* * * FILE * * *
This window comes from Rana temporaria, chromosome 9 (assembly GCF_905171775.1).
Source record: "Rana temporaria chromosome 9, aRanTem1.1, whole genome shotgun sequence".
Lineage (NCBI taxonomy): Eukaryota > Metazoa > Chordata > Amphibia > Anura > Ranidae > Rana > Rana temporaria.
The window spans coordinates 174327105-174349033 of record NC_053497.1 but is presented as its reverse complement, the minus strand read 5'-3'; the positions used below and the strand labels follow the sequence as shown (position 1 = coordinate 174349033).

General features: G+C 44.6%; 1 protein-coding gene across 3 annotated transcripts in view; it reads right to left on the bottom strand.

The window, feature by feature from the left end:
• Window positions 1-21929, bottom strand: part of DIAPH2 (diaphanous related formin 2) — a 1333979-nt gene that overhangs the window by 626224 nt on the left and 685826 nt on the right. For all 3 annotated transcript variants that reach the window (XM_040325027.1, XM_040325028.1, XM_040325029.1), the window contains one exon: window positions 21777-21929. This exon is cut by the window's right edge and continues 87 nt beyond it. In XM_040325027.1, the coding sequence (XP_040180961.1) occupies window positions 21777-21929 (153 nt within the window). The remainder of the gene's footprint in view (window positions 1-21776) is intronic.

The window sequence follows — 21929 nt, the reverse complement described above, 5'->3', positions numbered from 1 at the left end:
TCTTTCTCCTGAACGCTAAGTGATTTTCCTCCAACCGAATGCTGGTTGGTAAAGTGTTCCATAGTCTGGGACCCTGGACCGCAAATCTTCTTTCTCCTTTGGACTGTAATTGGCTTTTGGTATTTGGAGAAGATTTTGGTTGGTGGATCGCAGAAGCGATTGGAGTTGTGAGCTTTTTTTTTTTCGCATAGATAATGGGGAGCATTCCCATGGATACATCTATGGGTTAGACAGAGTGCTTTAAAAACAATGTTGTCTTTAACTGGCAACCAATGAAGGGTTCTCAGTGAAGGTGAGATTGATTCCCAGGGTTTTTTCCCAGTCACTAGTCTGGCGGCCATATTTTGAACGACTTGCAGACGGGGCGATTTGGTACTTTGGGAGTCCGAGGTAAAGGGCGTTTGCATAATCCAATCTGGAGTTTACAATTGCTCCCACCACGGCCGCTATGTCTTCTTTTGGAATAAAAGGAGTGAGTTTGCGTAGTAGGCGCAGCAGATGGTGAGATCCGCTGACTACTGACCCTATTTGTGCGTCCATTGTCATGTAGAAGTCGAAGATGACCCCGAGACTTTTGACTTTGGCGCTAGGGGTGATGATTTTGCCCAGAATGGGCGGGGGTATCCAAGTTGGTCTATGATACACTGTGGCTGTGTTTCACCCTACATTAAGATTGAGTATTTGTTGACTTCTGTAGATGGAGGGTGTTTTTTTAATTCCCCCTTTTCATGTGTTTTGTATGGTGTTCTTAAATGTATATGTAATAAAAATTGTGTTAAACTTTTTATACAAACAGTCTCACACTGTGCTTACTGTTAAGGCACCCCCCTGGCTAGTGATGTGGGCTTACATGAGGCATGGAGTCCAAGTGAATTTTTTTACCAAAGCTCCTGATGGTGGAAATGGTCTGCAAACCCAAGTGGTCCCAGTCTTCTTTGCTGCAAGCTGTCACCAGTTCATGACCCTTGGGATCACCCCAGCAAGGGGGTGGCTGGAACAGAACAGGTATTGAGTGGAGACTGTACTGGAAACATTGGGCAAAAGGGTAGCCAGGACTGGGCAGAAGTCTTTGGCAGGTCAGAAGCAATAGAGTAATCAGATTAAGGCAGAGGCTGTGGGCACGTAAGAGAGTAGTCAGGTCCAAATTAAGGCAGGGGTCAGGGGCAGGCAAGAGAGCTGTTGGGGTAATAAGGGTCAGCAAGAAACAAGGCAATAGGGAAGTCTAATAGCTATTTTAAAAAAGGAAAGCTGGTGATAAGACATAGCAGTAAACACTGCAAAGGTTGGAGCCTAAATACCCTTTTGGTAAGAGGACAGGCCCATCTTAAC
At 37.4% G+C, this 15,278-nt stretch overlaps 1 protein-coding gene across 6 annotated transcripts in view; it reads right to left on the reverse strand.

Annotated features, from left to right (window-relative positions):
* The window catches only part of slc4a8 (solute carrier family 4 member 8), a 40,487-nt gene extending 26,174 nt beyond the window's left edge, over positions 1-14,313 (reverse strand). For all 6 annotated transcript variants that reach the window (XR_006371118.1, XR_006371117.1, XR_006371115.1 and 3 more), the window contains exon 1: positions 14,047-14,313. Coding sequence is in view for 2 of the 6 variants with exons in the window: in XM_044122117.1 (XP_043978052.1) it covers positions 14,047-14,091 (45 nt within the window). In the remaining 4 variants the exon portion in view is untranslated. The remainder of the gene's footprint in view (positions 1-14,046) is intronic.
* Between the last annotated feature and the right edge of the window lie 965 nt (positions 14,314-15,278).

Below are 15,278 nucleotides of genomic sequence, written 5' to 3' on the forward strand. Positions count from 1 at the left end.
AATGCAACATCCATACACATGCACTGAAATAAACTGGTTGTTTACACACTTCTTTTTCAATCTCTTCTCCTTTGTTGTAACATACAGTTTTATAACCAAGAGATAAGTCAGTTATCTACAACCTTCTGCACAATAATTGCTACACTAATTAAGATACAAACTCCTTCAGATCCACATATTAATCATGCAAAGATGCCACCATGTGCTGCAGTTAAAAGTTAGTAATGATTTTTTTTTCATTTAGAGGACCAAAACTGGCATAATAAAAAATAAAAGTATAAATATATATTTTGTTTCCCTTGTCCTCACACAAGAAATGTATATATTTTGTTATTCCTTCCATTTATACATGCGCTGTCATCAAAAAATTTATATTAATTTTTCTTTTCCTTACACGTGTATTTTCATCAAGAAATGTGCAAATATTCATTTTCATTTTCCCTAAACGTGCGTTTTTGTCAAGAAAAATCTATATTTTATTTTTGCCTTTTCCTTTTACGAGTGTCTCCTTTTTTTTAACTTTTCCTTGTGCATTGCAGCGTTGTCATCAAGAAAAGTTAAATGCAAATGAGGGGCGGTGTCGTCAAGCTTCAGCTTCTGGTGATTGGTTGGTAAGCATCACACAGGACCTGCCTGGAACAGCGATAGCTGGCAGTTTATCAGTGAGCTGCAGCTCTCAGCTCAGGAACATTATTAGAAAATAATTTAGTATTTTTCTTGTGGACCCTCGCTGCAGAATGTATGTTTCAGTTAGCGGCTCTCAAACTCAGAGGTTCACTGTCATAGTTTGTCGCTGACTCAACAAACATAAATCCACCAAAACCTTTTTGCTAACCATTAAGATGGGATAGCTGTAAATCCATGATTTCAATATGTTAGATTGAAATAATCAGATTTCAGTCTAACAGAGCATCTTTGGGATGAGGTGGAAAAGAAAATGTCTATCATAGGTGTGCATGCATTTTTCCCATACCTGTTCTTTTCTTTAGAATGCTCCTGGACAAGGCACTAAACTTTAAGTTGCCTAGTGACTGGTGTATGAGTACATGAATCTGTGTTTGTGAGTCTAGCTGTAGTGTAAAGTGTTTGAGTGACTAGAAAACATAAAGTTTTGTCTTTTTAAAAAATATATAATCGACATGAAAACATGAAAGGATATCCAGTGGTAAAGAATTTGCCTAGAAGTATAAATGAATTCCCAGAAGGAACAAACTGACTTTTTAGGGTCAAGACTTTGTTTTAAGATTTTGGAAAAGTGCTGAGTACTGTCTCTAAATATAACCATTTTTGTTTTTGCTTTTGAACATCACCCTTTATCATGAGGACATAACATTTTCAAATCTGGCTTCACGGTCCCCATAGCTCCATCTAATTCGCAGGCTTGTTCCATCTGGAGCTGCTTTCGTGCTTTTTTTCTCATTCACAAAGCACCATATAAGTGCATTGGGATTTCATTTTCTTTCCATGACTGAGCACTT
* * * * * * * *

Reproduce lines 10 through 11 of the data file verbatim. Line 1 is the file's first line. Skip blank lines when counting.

At 37.4% G+C, this 15,278-nt stretch overlaps 1 protein-coding gene across 6 annotated transcripts in view; it reads right to left on the reverse strand.

Annotated features, from left to right (window-relative positions):